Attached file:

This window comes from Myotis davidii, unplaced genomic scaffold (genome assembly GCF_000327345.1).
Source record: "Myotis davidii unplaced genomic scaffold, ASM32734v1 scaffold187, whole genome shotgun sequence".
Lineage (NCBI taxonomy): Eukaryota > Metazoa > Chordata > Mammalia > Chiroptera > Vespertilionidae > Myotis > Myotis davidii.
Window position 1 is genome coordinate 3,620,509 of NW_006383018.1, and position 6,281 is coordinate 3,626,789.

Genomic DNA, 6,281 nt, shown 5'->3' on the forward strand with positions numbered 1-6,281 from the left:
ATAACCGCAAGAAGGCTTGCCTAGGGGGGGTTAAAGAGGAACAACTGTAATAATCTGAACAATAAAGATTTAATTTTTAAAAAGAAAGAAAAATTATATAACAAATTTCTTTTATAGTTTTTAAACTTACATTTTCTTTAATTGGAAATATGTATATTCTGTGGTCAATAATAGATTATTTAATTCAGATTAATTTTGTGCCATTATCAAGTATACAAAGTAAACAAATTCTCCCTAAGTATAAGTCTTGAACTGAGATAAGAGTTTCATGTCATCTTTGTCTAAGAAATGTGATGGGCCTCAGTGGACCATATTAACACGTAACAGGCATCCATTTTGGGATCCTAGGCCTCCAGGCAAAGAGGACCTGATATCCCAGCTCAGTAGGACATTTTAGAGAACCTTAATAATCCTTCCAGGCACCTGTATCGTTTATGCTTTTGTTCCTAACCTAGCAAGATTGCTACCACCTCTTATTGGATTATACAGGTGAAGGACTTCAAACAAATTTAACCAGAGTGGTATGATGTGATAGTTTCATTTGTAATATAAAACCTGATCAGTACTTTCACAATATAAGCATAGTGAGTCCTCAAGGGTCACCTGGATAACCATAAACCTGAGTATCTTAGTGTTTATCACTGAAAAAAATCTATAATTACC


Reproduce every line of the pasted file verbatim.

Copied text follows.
This window comes from Myotis davidii, unplaced genomic scaffold (genome assembly GCF_000327345.1).
Source record: "Myotis davidii unplaced genomic scaffold, ASM32734v1 scaffold187, whole genome shotgun sequence".
Lineage (NCBI taxonomy): Eukaryota > Metazoa > Chordata > Mammalia > Chiroptera > Vespertilionidae > Myotis > Myotis davidii.
Window position 1 is genome coordinate 3,620,509 of NW_006383018.1, and position 6,281 is coordinate 3,626,789.

Genomic DNA, 6,281 nt, shown 5'->3' on the forward strand with positions numbered 1-6,281 from the left:
ATAACCGCAAGAAGGCTTGCCTAGGGGGGGTTAAAGAGGAACAACTGTAATAATCTGAACAATAAAGATTTAATTTTTAAAAAGAAAGAAAAATTATATAACAAATTTCTTTTATAGTTTTTAAACTTACATTTTCTTTAATTGGAAATATGTATATTCTGTGGTCAATAATAGATTATTTAATTCAGATTAATTTTGTGCCATTATCAAGTATACAAAGTAAACAAATTCTCCCTAAGTATAAGTCTTGAACTGAGATAAGAGTTTCATGTCATCTTTGTCTAAGAAATGTGATGGGCCTCAGTGGACCATATTAACACGTAACAGGCATCCATTTTGGGATCCTAGGCCTCCAGGCAAAGAGGACCTGATATCCCAGCTCAGTAGGACATTTTAGAGAACCTTAATAATCCTTCCAGGCACCTGTATCGTTTATGCTTTTGTTCCTAACCTAGCAAGATTGCTACCACCTCTTATTGGATTATACAGGTGAAGGACTTCAAACAAATTTAACCAGAGTGGTATGATGTGATAGTTTCATTTGTAATATAAAACCTGATCAGTACTTTCACAATATAAGCATAGTGAGTCCTCAAGGGTCACCTGGATAACCATAAACCTGAGTATCTTAGTGTTTATCACTGAAAAAAATCTATAATTACC